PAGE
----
A week ago, Adam Gurno blogged this piece on N.org: Southgate Cinema Donates Rentals, Gains Lobby.
Today’s Northfield News has a story titled Southgate Cinema, videos in new hands detailing the new owner behind the changes, Jerry Anderson. He intends to tear down the theater and develop the land, once a new 8-screen multiplex theater by Lakes and Rivers Cinemas is built further south on Hwy 3 on the Gleason property. I saw Jim Gleason in the GBM this morning and he said they’ll break ground this spring. (See Anne Brett’s post on N.org from last June for more background and discussion.
Last week, my LG co-host Ross Currier posted this piece to his NDDC blog: New Paradigm for Movie Theaters? citing a Jan. 8 New Yorker critic-at-large article by David Denby titled Big Pictures: Hollywood looks for a future.
Denby describes the Southgate-type theater perfectly, IMHO:
At poorly run multiplexes, projector bulbs go dim, the prints develop scratches or turn yellow, the soles of your shoes stick to the floor, people jabber on cell phones, and rumbles and blasts bleed through the walls.
If we want to see something badly enough, we go, of course, and once everyone settles down we can still enjoy ourselves. But we go amid murmurs of discontent, and the discontent will only get louder as the theatre complexes age. Many of them were randomly and cheaply built in response to what George Lucas conclusively demonstrated with “Star Wars,” in 1977: that a pop movie heavily advertised on national television could open simultaneously in theatres across the country and attract enormous opening-weekend audiences. As these theatres age, the gold leaf doesn’t slowly peel off fluted columns. They rot, like disused industrial spaces. They have become the detritus of what seems, on a bad day, like a dying culture.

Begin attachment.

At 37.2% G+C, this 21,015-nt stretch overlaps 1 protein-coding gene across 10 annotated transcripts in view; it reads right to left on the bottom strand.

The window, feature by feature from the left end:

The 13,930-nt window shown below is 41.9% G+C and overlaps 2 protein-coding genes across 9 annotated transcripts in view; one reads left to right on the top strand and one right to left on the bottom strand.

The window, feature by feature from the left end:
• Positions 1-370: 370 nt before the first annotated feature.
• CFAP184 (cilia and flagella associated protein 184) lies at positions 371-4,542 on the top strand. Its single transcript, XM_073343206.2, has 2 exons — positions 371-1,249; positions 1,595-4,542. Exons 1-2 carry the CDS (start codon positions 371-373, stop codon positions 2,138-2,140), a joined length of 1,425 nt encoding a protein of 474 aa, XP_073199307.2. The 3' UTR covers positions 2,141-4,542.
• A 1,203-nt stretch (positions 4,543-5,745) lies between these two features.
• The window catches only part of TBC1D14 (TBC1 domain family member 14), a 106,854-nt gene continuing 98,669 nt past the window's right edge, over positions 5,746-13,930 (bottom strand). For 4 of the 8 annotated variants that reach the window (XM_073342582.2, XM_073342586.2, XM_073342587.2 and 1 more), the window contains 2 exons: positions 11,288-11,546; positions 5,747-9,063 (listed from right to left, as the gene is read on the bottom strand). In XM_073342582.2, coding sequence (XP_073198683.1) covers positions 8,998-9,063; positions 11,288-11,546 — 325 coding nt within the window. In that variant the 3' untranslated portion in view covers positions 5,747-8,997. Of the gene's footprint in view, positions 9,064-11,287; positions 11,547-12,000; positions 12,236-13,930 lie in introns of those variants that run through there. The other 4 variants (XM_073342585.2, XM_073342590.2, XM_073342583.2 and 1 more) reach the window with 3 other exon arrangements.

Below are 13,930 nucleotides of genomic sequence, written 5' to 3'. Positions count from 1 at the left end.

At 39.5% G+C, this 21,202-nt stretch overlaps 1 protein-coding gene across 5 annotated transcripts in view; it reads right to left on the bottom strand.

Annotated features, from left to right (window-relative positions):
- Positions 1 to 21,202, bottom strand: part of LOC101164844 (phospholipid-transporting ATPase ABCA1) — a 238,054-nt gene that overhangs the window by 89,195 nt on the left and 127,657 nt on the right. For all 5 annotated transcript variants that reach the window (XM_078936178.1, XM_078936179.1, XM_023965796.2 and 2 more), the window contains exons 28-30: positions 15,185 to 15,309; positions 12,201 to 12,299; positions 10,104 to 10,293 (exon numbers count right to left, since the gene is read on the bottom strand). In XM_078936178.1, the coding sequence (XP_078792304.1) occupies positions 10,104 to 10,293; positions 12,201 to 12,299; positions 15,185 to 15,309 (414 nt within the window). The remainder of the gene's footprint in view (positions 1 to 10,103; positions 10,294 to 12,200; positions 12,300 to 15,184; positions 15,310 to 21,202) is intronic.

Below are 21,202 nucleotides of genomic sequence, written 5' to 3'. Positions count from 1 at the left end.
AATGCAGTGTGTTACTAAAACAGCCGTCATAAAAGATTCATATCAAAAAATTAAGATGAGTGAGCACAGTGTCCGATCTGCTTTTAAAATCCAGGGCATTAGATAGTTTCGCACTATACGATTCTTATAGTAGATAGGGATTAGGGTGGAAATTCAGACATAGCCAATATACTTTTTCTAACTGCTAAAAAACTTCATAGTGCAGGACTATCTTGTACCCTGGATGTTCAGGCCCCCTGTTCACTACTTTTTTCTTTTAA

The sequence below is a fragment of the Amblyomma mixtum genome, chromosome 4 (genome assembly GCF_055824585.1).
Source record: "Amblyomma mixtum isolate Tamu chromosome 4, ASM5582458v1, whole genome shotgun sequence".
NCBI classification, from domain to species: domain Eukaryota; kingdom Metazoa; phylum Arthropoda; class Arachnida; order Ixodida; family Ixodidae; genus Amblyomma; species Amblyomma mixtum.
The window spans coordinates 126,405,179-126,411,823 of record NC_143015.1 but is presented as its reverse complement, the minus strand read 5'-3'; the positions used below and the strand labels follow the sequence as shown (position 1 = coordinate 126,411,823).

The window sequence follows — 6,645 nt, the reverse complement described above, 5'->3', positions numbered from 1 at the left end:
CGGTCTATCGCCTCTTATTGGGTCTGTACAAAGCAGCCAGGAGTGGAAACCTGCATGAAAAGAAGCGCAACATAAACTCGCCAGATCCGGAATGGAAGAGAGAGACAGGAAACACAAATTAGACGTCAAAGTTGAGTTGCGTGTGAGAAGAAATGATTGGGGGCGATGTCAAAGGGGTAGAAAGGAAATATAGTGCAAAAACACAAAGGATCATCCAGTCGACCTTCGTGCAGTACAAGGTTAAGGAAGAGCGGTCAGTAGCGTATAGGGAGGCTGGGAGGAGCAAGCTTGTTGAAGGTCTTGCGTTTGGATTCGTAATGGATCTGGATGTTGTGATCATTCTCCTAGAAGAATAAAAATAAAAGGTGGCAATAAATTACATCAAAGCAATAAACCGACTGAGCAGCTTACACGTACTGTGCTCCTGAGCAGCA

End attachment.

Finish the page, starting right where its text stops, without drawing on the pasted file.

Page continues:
And then he describes what’s on the horizon. It’s not what Lakes and Rivers Cinemas is likely to build on Hwy 3. (Photo insertions of the ArcLight theater are mine. Click to enlarge.)
The lobby contains a restaurant, a bar, and a book-and-gift shop. Before the movie, people hang out and have a drink or leaf through a hot new novel or a movie-star biography. The rest rooms are spotless, and the concession stand serves delicious coffee. All the seats are reserved, and they are plush, with plenty of legroom. The steeply raked auditorium is dark, and insulated from the sound of the other theatres in the same multiplex. Is this some sort of upper-bourgeois dream of the great good place? A padded cell for wealthy movie nuts? No, it’s an actual multiplex, the ArcLight, on Sunset Boulevard near Vine.
The idea of user-friendly theatres may be catching on. Sumner Redstone’s daughter Shari, the president of National Amusements, the family-owned theatre business, has vowed to convert half the lobbies of the chain’s hundred and nineteen theatres to social spaces with comfortable lounges, and to build more. Martinis will be served; newspapers and magazines will be offered. If theatres go in this Starbucks-plus-cocktails direction, the older audience might come back, with a positive effect on filmmaking, and the value of the movies as an art form and an experience could be preserved. After you are seated at the ArcLight, an usher standing at the front of the auditorium tells you who wrote and directed the movie and how long it is. He promises that he and another usher will stay for a while to make sure that the projection and the sound are up to snuff. There are no advertisements following his speech, and only four coming attractions. The movie begins, and you are utterly lost in it.
Perhaps it’s the “traditional” model of movie theater, where the film is a craft not a commodity and part of the experience is the socializing before and after the show. Let’s hope that there’s a “user-friendly” theater in Northfield’s future. It sounds like a downtown movie house to me.
It sure sounds like it could be the Grand Event Center which was showing movies up until 1985.
If the economics don’t work for that small of a venue, maybe someone could convince Steve Payne of Lakes & Rivers Cinemas to build a different kind of theater on Hwy 3 than the ugly, soon-to-be-outdated one his company is planning.
This June 06 Northfield News article reported:
Lakes & Rivers has eight other theaters in cities around Minnesota, Wisconsin and South Dakota. In May 2005, the company opened a theater in Red Wing. A theater in Owatonna opened in December 2004. The Paynes are not strangers to Northfield. Steven Payne, vice president of the cinema company, is a 1998 St. Olaf College graduate.
Any influential Oles out there who might be willing to talk to their fellow alum about a more enlightened approach? Or should we just sit back and let the market do what it wants to do?